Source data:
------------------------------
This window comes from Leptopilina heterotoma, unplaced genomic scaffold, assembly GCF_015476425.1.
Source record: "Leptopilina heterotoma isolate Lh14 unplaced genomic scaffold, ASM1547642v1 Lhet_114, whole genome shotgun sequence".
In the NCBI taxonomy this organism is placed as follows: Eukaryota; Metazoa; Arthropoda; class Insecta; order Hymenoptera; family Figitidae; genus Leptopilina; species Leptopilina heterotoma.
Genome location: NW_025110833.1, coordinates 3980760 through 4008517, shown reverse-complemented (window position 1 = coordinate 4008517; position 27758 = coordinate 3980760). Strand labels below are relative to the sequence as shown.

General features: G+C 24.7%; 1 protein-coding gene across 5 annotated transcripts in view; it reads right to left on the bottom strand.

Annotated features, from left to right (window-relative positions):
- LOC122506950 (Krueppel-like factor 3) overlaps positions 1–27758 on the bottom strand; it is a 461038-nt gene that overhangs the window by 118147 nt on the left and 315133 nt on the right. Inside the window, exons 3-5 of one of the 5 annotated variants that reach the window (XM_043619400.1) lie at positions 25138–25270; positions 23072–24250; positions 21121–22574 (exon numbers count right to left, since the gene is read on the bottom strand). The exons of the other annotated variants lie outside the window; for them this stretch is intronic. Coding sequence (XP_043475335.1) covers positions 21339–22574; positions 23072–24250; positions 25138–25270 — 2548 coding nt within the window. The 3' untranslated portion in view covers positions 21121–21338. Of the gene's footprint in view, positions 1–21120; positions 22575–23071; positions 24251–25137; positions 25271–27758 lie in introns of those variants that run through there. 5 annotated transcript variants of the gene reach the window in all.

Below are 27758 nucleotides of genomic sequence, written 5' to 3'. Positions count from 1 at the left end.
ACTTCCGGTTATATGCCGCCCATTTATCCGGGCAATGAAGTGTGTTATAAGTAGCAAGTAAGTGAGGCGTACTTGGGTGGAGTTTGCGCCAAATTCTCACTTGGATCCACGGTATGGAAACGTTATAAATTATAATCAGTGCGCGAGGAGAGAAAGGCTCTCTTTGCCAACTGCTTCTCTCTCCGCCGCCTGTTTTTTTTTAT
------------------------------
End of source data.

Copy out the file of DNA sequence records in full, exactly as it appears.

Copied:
This window comes from Leptopilina heterotoma, unplaced genomic scaffold, assembly GCF_015476425.1.
Source record: "Leptopilina heterotoma isolate Lh14 unplaced genomic scaffold, ASM1547642v1 Lhet_114, whole genome shotgun sequence".
In the NCBI taxonomy this organism is placed as follows: Eukaryota; Metazoa; Arthropoda; class Insecta; order Hymenoptera; family Figitidae; genus Leptopilina; species Leptopilina heterotoma.
Genome location: NW_025110833.1, coordinates 3980760 through 4008517, shown reverse-complemented (window position 1 = coordinate 4008517; position 27758 = coordinate 3980760). Strand labels below are relative to the sequence as shown.

General features: G+C 24.7%; 1 protein-coding gene across 5 annotated transcripts in view; it reads right to left on the bottom strand.

Annotated features, from left to right (window-relative positions):
- LOC122506950 (Krueppel-like factor 3) overlaps positions 1–27758 on the bottom strand; it is a 461038-nt gene that overhangs the window by 118147 nt on the left and 315133 nt on the right. Inside the window, exons 3-5 of one of the 5 annotated variants that reach the window (XM_043619400.1) lie at positions 25138–25270; positions 23072–24250; positions 21121–22574 (exon numbers count right to left, since the gene is read on the bottom strand). The exons of the other annotated variants lie outside the window; for them this stretch is intronic. Coding sequence (XP_043475335.1) covers positions 21339–22574; positions 23072–24250; positions 25138–25270 — 2548 coding nt within the window. The 3' untranslated portion in view covers positions 21121–21338. Of the gene's footprint in view, positions 1–21120; positions 22575–23071; positions 24251–25137; positions 25271–27758 lie in introns of those variants that run through there. 5 annotated transcript variants of the gene reach the window in all.

Below are 27758 nucleotides of genomic sequence, written 5' to 3'. Positions count from 1 at the left end.
ACTTCCGGTTATATGCCGCCCATTTATCCGGGCAATGAAGTGTGTTATAAGTAGCAAGTAAGTGAGGCGTACTTGGGTGGAGTTTGCGCCAAATTCTCACTTGGATCCACGGTATGGAAACGTTATAAATTATAATCAGTGCGCGAGGAGAGAAAGGCTCTCTTTGCCAACTGCTTCTCTCTCCGCCGCCTGTTTTTTTTTAT